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Up until 8th grade, I think I was a little racist. I was homophobic, too, which is pretty ironic seeing as I would later come out of the closet one year later. Now, my prejudice definitely wasn’t that extreme. It was limited to what I considered then to be “dark humor” but I was not making a conscious effort to understand the world around me. I was blinded by my own implicit biases that refused to let me see that I was wrong. 

Implicit bias is a trait of the human mind that forms negative or positive connotations around a particular group of people. They may feel more supportive of people like them while showing harsh, negative feelings towards people not like them. People don’t have biases intentionally, they are implicit, residing in the subconscious. Biases are usually formed after exposure to media, education, and societal standards that mold our brains into feeling a certain way about certain people. This is usually the cause of issues like systemic racism. When all the people in power have these negative biases, it adds up. It stacks...and it gets worse and worse over time.

Harvard University provides tests, freely available online, that you can take to determine your own level of implicit bias within a certain category like race, ethnicity, gender, or sexuality. In January, I took two of these tests. Knowing how I used to act in middle school, I wanted to test how far I had improved since then. I decided to take the race and sexuality test. 

The first test I took, the racial test, yielded the result of “no immediate bias towards white or black people”. This surprised me quite a bit. I expected to have at least some residual bias from my days in middle school, yet I had none. I tried to think about what could have caused this. First, the reason I had been like that in middle school was probably exposure to harmful media. I was watching “Dank Hood Vines” and “Edgy Meme Compilation 2014” on YouTube at the age of 10. It was certainly not very good for my sense of humor. I had adjusted to this, and anyone that challenged my behaviour just “didn’t understand a joke” when in reality, I didn’t understand the world I lived in. In 8th grade, people actually started calling me out on what I was doing, and after someone I was close to called me a bully, it really made me rethink everything. I tried to put in an effort to accept responsibility for my actions. Over the next few years I made new friends and found myself in increasingly diverse friend groups. After the huge spike in Black Lives Matter protests following the murder of George Floyd, it felt like a call to action for me to pick up a flag and stand for whats right, and hopefully atone for being such a jerk middle-schooler. I think this is when my bias first started to dissipate.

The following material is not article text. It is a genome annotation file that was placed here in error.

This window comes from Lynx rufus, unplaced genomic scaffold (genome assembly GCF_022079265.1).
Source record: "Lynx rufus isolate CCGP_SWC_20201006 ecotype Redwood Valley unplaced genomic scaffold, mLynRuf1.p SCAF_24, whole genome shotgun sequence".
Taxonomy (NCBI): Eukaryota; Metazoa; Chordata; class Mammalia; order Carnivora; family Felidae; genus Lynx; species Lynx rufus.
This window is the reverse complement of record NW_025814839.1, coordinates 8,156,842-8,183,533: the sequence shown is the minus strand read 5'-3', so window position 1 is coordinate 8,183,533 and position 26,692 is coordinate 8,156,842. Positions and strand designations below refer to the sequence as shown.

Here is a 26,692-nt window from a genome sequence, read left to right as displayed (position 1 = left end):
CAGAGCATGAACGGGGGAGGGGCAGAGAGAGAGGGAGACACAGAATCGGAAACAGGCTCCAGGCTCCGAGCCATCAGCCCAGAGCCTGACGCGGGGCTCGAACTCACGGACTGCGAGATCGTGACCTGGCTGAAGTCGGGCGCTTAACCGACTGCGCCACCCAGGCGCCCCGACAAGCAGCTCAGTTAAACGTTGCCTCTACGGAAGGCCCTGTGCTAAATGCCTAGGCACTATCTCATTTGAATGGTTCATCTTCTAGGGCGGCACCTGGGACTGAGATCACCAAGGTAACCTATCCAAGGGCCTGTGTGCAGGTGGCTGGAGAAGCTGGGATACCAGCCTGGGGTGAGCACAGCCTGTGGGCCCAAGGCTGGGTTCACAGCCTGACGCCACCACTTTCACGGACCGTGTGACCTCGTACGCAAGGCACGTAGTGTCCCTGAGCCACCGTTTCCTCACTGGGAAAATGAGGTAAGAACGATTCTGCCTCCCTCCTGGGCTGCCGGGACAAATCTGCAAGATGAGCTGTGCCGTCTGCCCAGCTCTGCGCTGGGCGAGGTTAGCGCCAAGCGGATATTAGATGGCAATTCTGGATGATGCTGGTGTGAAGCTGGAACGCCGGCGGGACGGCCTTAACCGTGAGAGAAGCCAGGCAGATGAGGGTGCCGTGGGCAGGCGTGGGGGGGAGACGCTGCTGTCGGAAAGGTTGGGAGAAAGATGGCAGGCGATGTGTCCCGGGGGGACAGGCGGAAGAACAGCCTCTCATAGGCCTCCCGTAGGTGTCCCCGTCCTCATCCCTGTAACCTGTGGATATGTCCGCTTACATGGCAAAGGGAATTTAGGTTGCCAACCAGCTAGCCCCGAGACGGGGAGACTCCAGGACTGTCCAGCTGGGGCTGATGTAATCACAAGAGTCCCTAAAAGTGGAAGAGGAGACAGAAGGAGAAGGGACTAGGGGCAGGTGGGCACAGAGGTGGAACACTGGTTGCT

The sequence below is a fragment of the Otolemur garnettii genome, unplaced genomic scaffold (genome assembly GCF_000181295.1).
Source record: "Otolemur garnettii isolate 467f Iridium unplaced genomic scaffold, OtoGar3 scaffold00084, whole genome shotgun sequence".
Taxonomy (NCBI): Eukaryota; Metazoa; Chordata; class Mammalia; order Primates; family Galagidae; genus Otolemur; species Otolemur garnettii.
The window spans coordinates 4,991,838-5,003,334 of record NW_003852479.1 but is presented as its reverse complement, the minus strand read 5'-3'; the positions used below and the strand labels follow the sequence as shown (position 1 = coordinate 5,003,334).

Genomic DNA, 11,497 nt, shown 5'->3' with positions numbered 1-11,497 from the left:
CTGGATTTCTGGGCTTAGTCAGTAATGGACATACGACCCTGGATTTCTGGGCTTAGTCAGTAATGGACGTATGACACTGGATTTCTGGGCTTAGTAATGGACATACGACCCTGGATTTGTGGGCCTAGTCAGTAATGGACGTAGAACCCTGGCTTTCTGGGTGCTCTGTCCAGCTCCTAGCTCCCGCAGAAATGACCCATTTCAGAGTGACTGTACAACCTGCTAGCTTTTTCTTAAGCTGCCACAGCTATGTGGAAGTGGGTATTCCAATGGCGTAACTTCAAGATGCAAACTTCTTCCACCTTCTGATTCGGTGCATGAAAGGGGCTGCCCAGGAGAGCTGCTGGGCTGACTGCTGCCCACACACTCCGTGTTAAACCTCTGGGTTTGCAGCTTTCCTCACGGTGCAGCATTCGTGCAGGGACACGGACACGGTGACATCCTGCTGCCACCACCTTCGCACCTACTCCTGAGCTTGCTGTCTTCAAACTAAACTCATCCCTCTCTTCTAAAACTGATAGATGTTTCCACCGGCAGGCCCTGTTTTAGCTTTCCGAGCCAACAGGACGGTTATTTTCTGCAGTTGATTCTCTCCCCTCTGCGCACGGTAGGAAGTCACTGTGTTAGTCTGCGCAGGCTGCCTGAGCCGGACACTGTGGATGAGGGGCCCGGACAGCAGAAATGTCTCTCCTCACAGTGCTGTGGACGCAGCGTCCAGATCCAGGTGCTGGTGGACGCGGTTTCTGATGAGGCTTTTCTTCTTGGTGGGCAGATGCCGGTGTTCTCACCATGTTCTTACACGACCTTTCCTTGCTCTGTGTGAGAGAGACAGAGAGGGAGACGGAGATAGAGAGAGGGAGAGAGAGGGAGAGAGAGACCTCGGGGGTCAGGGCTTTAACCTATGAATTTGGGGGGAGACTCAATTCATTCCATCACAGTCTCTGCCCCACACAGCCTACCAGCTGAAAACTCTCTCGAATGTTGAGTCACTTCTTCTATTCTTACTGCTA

The second test I took was the sexuality test. I found that I had a moderate preference for gay people over straight people. To be honest, I thought this was a little funny. For 13 years I was in the closet, I even thought I was straight myself. Once I finally accepted myself, I think I accepted others as well. It’s been 4 years since I came out, and since then my bias against gay people became a preference for them.

With all things considered, I still have work to do. I have no bias for or against either white people or black people, but that's something I have to make sure to maintain over time. I can’t relax just yet. It will be hard to try to ease my preference towards gay people, and it will take time to accomplish. For the time being, I just have to be aware of my bias and ensure that it does not affect my decisions or how I treat people. We all have our biases, and as long as we strive to get rid of that tiny voice in our heads, we can work to make the world a more equal place.

© Elijah Gunn. All rights reserved. If you are interested in quoting this story, contact the national team through this website and we can put you in touch with the young person's teacher.